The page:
The growth of atheism and the increase in the numbers of atheists in America is repeated in every survey done on the subject. There is no doubt that atheists are growing in numbers in America; the only questions involve how much they are growing and why. If atheists are to have any hope to keep the momentum going, they need to understand how best to encourage increased skepticism towards theism, religion, the supernatural, and the paranormal.
A Gallup survey conducted conducted May 5-8, 2011 (margin of error: +/- 4%) shows that there are still few Americans who are or who at least admit to being atheists, but those numbers in 2011 are quite a bit higher than in past years. Rates of theism remain very high, but they are gradually going down.
Do you believe in God? (Yes — No — No Opinion)
- 2011 May 05-08: 92% — 7% — 1%
- 1967 Aug 24-29: 98% — 1% — *
- 1965 Nov ??-??: 98% — 2% — 1%
- 1954 Nov 11-16: 98% — 1% — 1%
- 1953 3/28-4/02: 98% — 1% — *
- 1947 Nov 07-12: 94% — 3% — 2%
- 1944 Nov 17-22: 96% — 1% — 2%
There is a huge gap in time between 1967 and 2011 because Gallup started asking a slightly different question. Instead of asking "do you believe in God," Gallup started asking "Do you believe in God or a universal spirit?" Answers to that question turned out to be pretty similar and in 2011 they decided to ask both, thus providing these numbers:
Do you believe in God or a Universal Spirit? (Yes — No — No Opinion)
- 2011 5/05-08: 91% — 8% — 1%
- 1994 12/16-18: 96% — 3% — 1%
- 1988 12/21-22: 95% — 5% — 1%
- 1983 ??/??: 95% — 3% — 2%
- 1978 10/10-13: 94% — 4% — 2%
- 1976 ??/??: 94% — 3% — 2%
It's interesting that when the question asks about belief in "God or a Universal Spirit," more people answer "no" than when the question simply asks about belief in "God". Why would that be? At first glance I'd expect the opposite, since asking about belief in "God" is more narrow and there are surely people who believe in a "Universal Spirit" that they wouldn't call "God". I'd expect the broader question to allow for more people answering "yes," but here we seem to see the opposite.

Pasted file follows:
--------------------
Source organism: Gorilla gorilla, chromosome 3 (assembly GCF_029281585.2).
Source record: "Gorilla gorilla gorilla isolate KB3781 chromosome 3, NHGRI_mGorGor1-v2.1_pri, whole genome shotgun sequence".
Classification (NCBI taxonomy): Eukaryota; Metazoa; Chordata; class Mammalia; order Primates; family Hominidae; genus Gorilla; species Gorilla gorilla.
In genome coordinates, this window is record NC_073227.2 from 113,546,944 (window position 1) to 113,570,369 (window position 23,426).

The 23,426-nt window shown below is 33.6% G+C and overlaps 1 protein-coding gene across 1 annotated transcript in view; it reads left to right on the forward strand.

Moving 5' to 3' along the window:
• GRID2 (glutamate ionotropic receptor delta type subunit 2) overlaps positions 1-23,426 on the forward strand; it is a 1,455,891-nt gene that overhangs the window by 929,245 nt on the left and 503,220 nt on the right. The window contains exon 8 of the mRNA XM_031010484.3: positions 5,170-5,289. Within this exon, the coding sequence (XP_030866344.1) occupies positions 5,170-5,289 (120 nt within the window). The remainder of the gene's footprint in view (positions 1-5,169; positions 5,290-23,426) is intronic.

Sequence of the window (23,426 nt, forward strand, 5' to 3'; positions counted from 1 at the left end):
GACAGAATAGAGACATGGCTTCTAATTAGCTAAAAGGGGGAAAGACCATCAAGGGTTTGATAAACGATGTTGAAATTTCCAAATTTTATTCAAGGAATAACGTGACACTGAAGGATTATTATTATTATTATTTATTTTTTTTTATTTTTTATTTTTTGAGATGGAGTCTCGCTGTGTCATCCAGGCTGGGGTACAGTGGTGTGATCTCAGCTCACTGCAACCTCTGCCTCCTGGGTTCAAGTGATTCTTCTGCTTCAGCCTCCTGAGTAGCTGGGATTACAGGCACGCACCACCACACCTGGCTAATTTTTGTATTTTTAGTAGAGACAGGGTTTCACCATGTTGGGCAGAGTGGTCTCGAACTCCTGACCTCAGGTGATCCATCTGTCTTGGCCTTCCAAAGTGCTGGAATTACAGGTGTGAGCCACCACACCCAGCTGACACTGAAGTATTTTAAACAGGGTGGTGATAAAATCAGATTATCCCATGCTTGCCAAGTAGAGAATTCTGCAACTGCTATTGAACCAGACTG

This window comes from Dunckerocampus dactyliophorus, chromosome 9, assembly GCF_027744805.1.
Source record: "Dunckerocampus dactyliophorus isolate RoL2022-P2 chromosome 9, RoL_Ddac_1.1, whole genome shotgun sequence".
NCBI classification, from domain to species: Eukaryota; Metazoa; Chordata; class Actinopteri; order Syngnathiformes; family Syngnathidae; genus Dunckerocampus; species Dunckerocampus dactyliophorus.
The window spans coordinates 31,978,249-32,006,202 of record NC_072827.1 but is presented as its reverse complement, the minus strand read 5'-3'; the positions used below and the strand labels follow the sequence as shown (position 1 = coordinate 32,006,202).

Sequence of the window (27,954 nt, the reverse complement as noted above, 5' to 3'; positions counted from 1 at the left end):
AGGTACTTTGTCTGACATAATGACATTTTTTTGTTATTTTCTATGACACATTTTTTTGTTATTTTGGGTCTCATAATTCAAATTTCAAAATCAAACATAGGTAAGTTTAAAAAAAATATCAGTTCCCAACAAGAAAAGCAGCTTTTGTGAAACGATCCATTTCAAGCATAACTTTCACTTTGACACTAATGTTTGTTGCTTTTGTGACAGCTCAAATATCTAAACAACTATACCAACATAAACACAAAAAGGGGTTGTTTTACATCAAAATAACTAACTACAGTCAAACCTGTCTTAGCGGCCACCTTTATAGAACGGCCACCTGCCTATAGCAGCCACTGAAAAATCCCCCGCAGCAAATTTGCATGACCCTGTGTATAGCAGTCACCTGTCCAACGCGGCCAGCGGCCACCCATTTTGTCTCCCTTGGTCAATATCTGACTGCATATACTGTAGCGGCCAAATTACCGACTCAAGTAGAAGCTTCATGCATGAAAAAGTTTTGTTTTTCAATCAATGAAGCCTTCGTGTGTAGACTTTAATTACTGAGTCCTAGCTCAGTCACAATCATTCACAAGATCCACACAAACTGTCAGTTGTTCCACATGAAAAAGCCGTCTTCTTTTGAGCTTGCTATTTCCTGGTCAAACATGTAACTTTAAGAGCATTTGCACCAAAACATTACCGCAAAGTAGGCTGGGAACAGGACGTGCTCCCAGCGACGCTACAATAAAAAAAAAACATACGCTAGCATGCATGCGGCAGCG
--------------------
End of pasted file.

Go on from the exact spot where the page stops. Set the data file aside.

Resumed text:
Perhaps by opening up the nature of the question, the survey is in a sense giving people permission to think outside the limited boundaries of traditional definitions of what "God" is, thus perhaps also giving them permission to answer "no" at all. Remember that surveys like these always have a lot of people who answer the way they think the questioner might want and/or the way they think is more socially respectable and moral.
This means that we should expect that the numbers of those answering "yes" are probably higher than those who actually do believe and those answering "no" are probably lower than those who actually don't believe. Interviewers can sometimes get more accurate data by simply by changing the order of questions, thus giving people the idea that certain answers are socially and morally acceptable.
Inclusion of "Universal Spirit" gives the impression that it's acceptable to not believe in something society calls "God". Once that switch is flipped, it may be that more people were willing to fill in "no" as an acceptable option, not simply "Universal Spirit." I wonder if the numbers of those willing to admit to atheism would be increased if the question were worded even more broadly — for example, by dropping the narrow reference to "God" and instead asking "do you believe in any sort of god or gods?"
Getting More Accurate Surveys of Atheists
Getting accurate surveys about atheists and even just the numbers of atheists is difficult given how much animus there is towards atheists and atheism. Short of a radical shift in these attitudes, how might research firms obtain better, more accurate information about atheists? Would rewording the questions in ways that move the bias away from the traditional Christian form of monotheism help or is there some other way of generating more accurate surveys?